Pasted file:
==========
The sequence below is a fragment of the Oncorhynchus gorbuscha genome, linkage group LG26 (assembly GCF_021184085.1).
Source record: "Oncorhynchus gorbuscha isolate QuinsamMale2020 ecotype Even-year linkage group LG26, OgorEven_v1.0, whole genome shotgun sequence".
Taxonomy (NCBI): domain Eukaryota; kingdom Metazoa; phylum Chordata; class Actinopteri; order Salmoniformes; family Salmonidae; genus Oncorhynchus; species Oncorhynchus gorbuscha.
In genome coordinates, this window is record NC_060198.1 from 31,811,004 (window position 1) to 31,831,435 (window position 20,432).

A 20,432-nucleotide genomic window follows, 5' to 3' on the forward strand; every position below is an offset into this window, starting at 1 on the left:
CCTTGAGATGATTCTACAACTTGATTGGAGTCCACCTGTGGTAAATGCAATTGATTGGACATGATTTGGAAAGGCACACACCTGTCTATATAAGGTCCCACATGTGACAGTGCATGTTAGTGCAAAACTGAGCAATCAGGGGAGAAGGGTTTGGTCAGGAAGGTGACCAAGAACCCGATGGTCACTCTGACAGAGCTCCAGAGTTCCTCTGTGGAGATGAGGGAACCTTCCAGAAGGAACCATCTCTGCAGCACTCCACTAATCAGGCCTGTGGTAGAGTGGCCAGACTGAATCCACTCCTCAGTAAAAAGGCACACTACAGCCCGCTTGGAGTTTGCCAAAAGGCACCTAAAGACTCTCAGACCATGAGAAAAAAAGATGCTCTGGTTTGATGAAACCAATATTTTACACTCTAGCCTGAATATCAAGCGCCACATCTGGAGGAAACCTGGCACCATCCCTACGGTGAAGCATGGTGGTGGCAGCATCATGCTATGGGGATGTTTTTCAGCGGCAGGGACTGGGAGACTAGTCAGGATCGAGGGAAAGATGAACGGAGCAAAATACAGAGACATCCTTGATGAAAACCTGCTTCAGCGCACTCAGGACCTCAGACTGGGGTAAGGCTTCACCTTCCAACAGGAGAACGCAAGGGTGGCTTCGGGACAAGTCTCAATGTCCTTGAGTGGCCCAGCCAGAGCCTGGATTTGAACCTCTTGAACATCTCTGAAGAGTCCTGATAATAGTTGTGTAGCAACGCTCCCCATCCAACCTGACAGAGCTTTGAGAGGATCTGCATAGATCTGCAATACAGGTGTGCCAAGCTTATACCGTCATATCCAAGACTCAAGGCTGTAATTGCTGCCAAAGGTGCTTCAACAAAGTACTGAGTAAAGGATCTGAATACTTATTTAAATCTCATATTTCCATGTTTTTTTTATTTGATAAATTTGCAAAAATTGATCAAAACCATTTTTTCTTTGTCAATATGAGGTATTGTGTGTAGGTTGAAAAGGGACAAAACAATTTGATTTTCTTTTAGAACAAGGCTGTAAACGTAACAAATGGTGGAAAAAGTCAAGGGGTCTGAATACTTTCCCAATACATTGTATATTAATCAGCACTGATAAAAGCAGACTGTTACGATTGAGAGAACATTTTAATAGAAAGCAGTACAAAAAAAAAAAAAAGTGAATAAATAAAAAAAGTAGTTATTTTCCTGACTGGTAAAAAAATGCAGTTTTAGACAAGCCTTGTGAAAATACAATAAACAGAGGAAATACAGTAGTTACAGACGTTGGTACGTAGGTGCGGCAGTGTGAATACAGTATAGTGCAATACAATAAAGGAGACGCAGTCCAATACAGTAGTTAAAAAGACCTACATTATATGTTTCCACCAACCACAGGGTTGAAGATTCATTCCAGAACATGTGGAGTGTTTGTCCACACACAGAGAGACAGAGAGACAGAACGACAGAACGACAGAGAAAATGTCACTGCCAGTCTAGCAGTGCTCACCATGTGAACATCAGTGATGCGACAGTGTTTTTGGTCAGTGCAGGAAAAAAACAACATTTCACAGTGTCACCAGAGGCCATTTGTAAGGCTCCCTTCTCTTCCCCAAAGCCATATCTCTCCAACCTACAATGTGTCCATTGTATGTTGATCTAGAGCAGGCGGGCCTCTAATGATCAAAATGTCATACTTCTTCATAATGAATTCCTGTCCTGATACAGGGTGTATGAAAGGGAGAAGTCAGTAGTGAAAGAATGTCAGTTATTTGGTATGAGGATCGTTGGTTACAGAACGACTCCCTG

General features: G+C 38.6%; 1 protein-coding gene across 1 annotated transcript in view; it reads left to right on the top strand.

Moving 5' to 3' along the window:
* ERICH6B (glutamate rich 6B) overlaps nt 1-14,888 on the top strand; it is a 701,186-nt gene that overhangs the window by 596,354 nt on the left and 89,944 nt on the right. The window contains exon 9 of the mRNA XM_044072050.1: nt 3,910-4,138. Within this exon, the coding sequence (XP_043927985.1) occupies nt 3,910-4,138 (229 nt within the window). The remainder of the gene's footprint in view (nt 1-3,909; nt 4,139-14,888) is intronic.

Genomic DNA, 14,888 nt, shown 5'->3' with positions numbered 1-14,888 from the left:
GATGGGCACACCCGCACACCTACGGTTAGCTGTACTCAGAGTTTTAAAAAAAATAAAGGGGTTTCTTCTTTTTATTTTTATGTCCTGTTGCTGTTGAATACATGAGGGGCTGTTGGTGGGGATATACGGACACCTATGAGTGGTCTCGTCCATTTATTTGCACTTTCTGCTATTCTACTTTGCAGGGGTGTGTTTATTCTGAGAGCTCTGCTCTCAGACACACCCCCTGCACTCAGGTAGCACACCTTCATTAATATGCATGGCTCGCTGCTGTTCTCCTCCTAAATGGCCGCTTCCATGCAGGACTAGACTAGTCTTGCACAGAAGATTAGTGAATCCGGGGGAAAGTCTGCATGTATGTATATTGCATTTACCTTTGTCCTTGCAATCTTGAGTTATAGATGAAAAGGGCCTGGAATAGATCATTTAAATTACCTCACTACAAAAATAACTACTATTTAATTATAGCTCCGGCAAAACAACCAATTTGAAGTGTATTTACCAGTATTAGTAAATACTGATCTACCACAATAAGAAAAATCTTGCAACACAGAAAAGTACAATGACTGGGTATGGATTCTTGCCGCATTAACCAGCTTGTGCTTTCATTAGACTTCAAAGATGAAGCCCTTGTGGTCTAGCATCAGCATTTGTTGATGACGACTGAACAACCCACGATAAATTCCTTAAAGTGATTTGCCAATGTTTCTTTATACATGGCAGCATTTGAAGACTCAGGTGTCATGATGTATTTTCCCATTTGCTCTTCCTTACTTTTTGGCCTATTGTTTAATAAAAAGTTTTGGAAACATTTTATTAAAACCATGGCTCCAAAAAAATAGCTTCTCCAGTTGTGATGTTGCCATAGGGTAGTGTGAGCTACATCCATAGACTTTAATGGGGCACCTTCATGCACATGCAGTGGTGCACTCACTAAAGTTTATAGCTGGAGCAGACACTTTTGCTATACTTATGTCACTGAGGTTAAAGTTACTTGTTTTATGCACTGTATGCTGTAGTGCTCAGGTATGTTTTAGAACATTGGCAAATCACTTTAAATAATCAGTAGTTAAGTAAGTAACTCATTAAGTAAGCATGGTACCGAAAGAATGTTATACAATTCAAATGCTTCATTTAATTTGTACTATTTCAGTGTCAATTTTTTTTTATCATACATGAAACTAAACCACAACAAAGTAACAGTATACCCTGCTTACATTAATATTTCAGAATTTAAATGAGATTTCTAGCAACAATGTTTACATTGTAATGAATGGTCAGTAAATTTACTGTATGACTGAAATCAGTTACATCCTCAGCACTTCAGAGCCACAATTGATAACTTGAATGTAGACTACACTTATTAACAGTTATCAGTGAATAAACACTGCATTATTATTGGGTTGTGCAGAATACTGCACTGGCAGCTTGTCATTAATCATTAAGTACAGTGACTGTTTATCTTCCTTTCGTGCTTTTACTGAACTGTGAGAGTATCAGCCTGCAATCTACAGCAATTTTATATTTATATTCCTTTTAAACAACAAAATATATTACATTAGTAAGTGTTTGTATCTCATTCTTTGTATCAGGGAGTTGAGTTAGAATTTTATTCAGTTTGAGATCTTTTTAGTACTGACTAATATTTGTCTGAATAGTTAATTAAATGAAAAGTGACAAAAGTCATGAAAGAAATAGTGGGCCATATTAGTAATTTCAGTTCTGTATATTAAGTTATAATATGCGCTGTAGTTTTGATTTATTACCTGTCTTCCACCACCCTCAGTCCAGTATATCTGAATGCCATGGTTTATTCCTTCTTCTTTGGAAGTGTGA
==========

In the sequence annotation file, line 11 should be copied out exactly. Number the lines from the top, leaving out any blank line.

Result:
GATGGGCACACCCGCACACCTACGGTTAGCTGTACTCAGAGTTTTAAAAAAAATAAAGGGGTTTCTTCTTTTTATTTTTATGTCCTGTTGCTGTTGAATACATGAGGGGCTGTTGGTGGGGATATACGGACACCTATGAGTGGTCTCGTCCATTTATTTGCACTTTCTGCTATTCTACTTTGCAGGGGTGTGTTTATTCTGAGAGCTCTGCTCTCAGACACACCCCCTGCACTCAGGTAGCACACCTTCATTAATATGCATGGCTCGCTGCTGTTCTCCTCCTAAATGGCCGCTTCCATGCAGGACTAGACTAGTCTTGCACAGAAGATTAGTGAATCCGGGGGAAAGTCTGCATGTATGTATATTGCATTTACCTTTGTCCTTGCAATCTTGAGTTATAGATGAAAAGGGCCTGGAATAGATCATTTAAATTACCTCACTACAAAAATAACTACTATTTAATTATAGCTCCGGCAAAACAACCAATTTGAAGTGTATTTACCAGTATTAGTAAATACTGATCTACCACAATAAGAAAAATCTTGCAACACAGAAAAGTACAATGACTGGGTATGGATTCTTGCCGCATTAACCAGCTTGTGCTTTCATTAGACTTCAAAGATGAAGCCCTTGTGGTCTAGCATCAGCATTTGTTGATGACGACTGAACAACCCACGATAAATTCCTTAAAGTGATTTGCCAATGTTTCTTTATACATGGCAGCATTTGAAGACTCAGGTGTCATGATGTATTTTCCCATTTGCTCTTCCTTACTTTTTGGCCTATTGTTTAATAAAAAGTTTTGGAAACATTTTATTAAAACCATGGCTCCAAAAAAATAGCTTCTCCAGTTGTGATGTTGCCATAGGGTAGTGTGAGCTACATCCATAGACTTTAATGGGGCACCTTCATGCACATGCAGTGGTGCACTCACTAAAGTTTATAGCTGGAGCAGACACTTTTGCTATACTTATGTCACTGAGGTTAAAGTTACTTGTTTTATGCACTGTATGCTGTAGTGCTCAGGTATGTTTTAGAACATTGGCAAATCACTTTAAATAATCAGTAGTTAAGTAAGTAACTCATTAAGTAAGCATGGTACCGAAAGAATGTTATACAATTCAAATGCTTCATTTAATTTGTACTATTTCAGTGTCAATTTTTTTTTATCATACATGAAACTAAACCACAACAAAGTAACAGTATACCCTGCTTACATTAATATTTCAGAATTTAAATGAGATTTCTAGCAACAATGTTTACATTGTAATGAATGGTCAGTAAATTTACTGTATGACTGAAATCAGTTACATCCTCAGCACTTCAGAGCCACAATTGATAACTTGAATGTAGACTACACTTATTAACAGTTATCAGTGAATAAACACTGCATTATTATTGGGTTGTGCAGAATACTGCACTGGCAGCTTGTCATTAATCATTAAGTACAGTGACTGTTTATCTTCCTTTCGTGCTTTTACTGAACTGTGAGAGTATCAGCCTGCAATCTACAGCAATTTTATATTTATATTCCTTTTAAACAACAAAATATATTACATTAGTAAGTGTTTGTATCTCATTCTTTGTATCAGGGAGTTGAGTTAGAATTTTATTCAGTTTGAGATCTTTTTAGTACTGACTAATATTTGTCTGAATAGTTAATTAAATGAAAAGTGACAAAAGTCATGAAAGAAATAGTGGGCCATATTAGTAATTTCAGTTCTGTATATTAAGTTATAATATGCGCTGTAGTTTTGATTTATTACCTGTCTTCCACCACCCTCAGTCCAGTATATCTGAATGCCATGGTTTATTCCTTCTTCTTTGGAAGTGTGA